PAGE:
TWO weeks of rotating strike action have done little to alienate parents in the dispute between the BC Teachers’ Federation and the BC Government: among those with children in public school, support for teachers is two-to-one over the government (49% versus 25%) with 24 per cent saying they support neither side, according to a new survey from Angus Reid Global.
Overall, slightly more British Columbians support teachers (44%) over the government (31%), while about one-fifth (22%) say they support neither side.
The online survey, conducted June 6-7 for Global News shows most respondents (43%) want both sides to compromise on wage negotiations, while one third (36%) say teachers are asking for too much money, and one-fifth (21%) say they government offer is too low. These views do not differ significantly among parents: 40 per cent want more compromise, 35 per cent say the teachers are asking for too much and 25 per cent say the government is offering too little.
Class size and composition:
The other key bargaining issue in this dispute is over the size and student-teacher makeup, or composition, of individual classes. This decade-old issue has included orders by the courts to restore previous class size and composition requirements. The BC Government is appealing the latest court ruling, arguing the costs involved in restoring previous standards are too high.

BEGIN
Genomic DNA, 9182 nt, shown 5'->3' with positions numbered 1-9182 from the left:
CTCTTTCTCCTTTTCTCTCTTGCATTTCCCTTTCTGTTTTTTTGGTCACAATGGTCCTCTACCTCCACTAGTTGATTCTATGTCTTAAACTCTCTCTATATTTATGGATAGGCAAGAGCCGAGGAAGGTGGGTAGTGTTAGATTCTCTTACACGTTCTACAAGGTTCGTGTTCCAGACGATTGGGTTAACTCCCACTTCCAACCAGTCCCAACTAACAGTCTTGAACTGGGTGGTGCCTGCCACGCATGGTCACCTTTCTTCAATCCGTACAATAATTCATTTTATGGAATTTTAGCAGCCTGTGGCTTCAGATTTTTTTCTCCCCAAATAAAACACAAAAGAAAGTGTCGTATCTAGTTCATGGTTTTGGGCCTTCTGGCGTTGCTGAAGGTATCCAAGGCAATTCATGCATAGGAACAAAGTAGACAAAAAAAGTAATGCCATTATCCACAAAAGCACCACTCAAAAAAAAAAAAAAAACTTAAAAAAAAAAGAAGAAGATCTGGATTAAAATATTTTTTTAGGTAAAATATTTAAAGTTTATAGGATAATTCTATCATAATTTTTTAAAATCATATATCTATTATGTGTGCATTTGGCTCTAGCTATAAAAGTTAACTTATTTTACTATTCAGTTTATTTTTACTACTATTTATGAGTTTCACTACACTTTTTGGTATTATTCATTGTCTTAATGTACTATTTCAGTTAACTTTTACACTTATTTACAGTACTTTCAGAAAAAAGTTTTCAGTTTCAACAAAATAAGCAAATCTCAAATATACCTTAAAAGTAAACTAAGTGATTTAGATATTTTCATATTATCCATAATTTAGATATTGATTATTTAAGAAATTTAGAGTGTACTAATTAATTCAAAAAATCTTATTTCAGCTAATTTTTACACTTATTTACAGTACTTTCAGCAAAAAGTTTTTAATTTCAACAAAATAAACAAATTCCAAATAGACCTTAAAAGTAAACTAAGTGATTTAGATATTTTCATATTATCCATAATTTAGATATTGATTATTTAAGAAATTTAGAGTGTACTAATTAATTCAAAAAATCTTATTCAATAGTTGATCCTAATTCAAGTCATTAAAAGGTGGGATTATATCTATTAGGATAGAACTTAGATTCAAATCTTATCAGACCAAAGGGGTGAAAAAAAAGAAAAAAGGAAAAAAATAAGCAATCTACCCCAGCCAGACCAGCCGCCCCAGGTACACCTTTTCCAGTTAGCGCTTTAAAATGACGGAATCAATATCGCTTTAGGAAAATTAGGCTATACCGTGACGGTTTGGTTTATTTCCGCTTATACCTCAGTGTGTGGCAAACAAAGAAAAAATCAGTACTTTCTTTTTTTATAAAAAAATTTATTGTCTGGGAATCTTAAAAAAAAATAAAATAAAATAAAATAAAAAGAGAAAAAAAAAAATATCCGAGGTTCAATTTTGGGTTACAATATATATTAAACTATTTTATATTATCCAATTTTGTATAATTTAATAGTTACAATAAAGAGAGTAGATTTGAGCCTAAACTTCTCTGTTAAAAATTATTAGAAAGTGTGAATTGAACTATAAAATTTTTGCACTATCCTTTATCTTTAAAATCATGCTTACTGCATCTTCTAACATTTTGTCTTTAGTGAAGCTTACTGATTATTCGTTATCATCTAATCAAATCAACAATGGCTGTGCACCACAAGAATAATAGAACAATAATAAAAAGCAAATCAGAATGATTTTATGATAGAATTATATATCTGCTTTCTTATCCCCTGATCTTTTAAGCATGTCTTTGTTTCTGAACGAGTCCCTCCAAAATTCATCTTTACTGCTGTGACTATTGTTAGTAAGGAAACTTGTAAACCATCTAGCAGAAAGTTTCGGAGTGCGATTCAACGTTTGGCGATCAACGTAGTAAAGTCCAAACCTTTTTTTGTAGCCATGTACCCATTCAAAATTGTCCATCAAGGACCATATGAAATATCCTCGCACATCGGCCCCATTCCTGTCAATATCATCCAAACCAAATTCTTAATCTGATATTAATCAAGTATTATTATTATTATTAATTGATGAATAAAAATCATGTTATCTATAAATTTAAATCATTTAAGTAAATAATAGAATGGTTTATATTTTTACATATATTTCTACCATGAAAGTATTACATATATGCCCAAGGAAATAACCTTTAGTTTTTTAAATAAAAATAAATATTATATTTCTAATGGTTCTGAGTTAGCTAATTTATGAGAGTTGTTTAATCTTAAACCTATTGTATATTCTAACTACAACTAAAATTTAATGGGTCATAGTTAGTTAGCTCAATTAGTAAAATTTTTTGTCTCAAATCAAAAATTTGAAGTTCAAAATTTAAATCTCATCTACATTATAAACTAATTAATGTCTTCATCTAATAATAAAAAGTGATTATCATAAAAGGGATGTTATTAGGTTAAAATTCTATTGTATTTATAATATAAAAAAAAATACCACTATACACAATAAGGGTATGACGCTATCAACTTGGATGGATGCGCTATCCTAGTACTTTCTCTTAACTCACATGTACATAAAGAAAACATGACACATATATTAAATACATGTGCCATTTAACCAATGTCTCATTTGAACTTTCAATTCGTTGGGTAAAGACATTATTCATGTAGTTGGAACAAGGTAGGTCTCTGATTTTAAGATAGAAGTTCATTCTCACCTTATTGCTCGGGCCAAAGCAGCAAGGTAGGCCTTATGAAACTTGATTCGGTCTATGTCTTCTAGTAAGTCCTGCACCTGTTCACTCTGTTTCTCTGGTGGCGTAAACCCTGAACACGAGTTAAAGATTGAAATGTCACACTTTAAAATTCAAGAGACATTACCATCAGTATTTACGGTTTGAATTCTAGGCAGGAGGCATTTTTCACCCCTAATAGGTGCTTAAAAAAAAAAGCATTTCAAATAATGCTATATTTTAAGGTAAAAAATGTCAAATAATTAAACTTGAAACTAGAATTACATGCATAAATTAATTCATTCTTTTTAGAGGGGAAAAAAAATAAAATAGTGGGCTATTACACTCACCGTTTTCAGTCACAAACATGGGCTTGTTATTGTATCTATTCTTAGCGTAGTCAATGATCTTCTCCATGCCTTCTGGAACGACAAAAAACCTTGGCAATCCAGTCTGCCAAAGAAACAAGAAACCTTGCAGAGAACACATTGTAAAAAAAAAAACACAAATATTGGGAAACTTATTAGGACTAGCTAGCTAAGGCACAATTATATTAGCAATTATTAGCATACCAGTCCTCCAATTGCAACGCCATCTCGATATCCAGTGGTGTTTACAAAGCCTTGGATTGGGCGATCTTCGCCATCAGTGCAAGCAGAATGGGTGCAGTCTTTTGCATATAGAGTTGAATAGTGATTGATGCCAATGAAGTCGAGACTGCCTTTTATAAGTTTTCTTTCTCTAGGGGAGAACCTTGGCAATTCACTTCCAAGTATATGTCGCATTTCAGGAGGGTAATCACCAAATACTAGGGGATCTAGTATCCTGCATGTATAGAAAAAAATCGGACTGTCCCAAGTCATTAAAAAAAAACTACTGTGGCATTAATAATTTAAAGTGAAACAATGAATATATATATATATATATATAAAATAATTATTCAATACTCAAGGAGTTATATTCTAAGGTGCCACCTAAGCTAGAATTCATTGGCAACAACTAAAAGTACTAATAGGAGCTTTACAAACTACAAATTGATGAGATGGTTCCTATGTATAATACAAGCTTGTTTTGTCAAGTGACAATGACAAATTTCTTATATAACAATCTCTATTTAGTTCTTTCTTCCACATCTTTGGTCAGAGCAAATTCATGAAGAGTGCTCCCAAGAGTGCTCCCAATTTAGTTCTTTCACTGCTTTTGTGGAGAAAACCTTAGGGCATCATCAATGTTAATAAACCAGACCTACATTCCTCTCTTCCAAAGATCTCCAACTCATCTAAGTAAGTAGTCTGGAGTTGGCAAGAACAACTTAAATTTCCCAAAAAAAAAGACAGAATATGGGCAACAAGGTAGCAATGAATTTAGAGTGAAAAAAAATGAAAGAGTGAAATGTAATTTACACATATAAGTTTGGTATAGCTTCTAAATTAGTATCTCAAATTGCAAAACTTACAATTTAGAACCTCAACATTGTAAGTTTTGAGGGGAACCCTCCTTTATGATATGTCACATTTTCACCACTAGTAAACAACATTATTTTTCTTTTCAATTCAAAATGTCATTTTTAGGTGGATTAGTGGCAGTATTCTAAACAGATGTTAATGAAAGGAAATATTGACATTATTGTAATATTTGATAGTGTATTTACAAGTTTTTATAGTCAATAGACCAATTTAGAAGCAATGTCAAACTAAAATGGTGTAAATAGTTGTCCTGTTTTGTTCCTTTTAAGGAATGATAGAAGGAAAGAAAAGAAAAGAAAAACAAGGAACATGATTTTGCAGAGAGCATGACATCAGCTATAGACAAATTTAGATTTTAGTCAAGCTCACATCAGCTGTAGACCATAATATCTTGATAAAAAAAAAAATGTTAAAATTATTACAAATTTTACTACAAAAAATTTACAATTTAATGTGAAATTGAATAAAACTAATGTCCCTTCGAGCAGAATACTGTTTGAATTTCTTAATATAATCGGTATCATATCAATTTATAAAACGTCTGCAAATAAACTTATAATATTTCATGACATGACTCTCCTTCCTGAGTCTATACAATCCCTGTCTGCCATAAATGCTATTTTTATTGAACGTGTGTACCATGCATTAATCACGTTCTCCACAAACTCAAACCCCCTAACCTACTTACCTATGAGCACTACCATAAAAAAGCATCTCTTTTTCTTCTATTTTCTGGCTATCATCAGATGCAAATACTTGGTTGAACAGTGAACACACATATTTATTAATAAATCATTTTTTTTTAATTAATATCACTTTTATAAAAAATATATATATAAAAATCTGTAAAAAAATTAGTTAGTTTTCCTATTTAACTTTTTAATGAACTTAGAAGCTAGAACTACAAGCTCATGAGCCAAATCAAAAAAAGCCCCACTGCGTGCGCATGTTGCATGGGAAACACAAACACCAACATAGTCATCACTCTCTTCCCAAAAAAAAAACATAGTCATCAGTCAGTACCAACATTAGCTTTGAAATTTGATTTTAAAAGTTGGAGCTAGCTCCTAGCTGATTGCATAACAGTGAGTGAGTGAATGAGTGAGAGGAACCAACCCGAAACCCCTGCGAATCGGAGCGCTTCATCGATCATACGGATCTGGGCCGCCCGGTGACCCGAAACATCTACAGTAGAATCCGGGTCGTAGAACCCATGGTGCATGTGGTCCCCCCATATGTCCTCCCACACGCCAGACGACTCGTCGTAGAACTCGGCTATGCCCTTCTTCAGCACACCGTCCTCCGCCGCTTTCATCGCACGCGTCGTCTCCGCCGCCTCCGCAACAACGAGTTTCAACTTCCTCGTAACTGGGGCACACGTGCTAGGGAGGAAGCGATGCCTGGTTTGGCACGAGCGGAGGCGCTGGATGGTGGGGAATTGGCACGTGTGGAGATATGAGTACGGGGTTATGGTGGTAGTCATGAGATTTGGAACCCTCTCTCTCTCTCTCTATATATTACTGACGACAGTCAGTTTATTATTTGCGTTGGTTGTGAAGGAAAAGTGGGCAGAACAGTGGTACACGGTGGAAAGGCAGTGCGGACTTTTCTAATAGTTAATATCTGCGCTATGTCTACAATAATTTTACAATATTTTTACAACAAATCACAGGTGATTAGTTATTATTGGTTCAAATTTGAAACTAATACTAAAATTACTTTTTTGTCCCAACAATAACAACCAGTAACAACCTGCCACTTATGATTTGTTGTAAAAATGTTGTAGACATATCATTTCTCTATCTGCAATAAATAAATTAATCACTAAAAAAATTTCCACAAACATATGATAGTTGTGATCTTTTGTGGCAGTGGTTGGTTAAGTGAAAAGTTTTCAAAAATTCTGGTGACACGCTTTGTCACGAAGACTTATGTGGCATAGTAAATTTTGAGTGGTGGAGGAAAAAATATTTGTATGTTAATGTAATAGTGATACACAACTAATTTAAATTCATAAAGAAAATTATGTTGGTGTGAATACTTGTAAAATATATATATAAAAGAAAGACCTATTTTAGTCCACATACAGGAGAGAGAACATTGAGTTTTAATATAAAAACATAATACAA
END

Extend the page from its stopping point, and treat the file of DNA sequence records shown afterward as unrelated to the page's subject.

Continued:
Opinion on this issue offers the only majority view in the dispute. Nearly two-thirds (62%) of all respondents say the BC Government should “fund the education system in the way the court has ruled”. This opinion increases to fully two-thirds among those with children in public school (66%). Conversely, some two-in-five respondents (38%) say the “BC Government is right to appeal the court decision.” Among parents, this opinion declines to 34 per cent.
When Angus Reid Global first asked BC parents in late May about the anticipated impact of the teachers’ one-day rotating strikes, 62% of parents said they thought the job action would have an impact, but that they would be able to manage around it. About one-fifth (17%) of parents said the strikes would have a “major impact”.
Two weeks later, slightly fewer parents (53%) say they’ve actually experienced an impact. One-fifth (19%) say the strikes have had a major impact. Nearly one-third (28%) report hardly any effect. This compares to 21 per cent who reported they did not expect to experience an impact at the outset of the strikes.